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I received an email earlier today from my ISP (a university). The email reads (in part):

Your network connection has been disabled because your version of Java is not patched for the most recent security vulnerabilities. This leaves your computer open to attack. If these vulnerabilities are not patched, your computer could come under the control of a hacker.

I don't have Java installed on my machine at all, so this seemed like an obvious false positive. I contacted them and received a reply stating that:

Our system automatically detects these vulnerabilities, and false positives are rare.

So it seems that they are running automated scans against hosts on the network to try to identify old versions of Java (and probably other software). It seems strange that I would be identified since:

  • I block all incoming traffic except ICMP and port 22 (SSH); tests performed after the incident confirm that the firewall is functioning as intended both on LAN and WAN

  • All of my internet-bound traffic is routed over an encrypted OpenVPN tunnel to a remote server. I confirmed after the incident that all traffic, including DNS, is being routed through this tunnel (as intended).

In the interest of avoiding future false positives, what kind of methods are typically used for these kind of automated vulnerability scans? My interest is specifically regarding software like Java which does not run in the background or act as a server.

Some background:

  • My system is running Debian stable. No JDK or even JRE is (or has ever been) installed on the system.

  • The ISP is in a position to monitor all traffic or run scans, but not to access my computer in any way. I have never installed any software from the ISP or been asked to.

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Just to add to @TomLeek's answers, i'd just double check there's no software that's sneakily bundled java in with other applications as that frequently happens to me and is then picked up via tools like SecuinaPSI. –  NULLZ Sep 23 '13 at 23:53
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2 Answers

up vote 10 down vote accepted

Well, obviously, whatever heuristics the ISP employs are wrong in your case, since you do not have Java at all. We can imagine a few scenarios:

  • The ISP detection is based on tracking downloads from Oracle's site: their system failed to detect any download of an update from your machine, and therefore concluded that your Java "must be old". (It would be a quite stupid, unreliable detection system.)

  • There is a University Web page that you have visited, outside of your VPN, and that Web page includes some Java plugin detection mechanism (like this one). Some detection methods involve only some Javascript which looks at the browser properties, and that Javascript may have become quite confused about your browser which happen not to be Internet Explorer, and not to run in Windows at all.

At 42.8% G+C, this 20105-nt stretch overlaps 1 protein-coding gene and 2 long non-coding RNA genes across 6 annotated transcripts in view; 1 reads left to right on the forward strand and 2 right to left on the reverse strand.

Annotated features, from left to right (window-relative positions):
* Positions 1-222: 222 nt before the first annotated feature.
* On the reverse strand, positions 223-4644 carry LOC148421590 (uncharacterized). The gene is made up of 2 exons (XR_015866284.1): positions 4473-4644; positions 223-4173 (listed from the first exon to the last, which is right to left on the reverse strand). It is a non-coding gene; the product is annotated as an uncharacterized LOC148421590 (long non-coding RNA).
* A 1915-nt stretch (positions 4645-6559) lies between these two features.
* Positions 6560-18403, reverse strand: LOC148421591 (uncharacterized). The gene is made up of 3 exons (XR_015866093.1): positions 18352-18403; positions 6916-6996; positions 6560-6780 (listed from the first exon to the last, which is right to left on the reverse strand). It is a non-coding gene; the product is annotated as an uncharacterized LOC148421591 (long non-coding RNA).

• The ISP uses dynamic IP addresses, and the Java detection system is not aware of it. Someone else's computer has an old Java, and was using an IP address which was then allocated to you, and the detection system decided that you were the culprit.

  • Due to malice or (more often) misconfiguration, another user with an old Java temporarily used your IP address as his own. Same result as the previous scenario: the report on unpatched Java goes to the wrong guy (you).

To detect what version of the Java plugin is installed in a user's browser, something must happen with that browser: the browser must be up, and run a Java applet, or some Javascript which scans the browser properties. Apart from making your browser connect to a site they control, their only remaining non-stupid method is to passively scan for HTTP requests; when some Java code does an HTTP connection to some server (many applets talk back to their source server as part of their operation), the HTTP request will include a User-Agent header line with the Java VM version included at the end (e.g. as "Java/1.5.0_19"). I can imagine a "Java detection system" which just waits for such a string to appear as part of a User-Agent header in network traffic.

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there is a snort/suricata - rule dedicated to that issue, matching against the UA. but this needs HTTP-requests and are not detectable when using HTTPS/VPN. –  that guy from over there Sep 24 '13 at 8:29
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This sounds like some sort of phishing attack to me. There's no way your ISP can determine what version of java you might be running.

And obviously, if you received this in an email, the statement "your network connection has been disabled" is false.

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It was legitimate, and they did indeed send it in an email. I hear where you're coming from, but in this instance that's not what happened. –  Tom Marthenal Sep 27 '13 at 0:24
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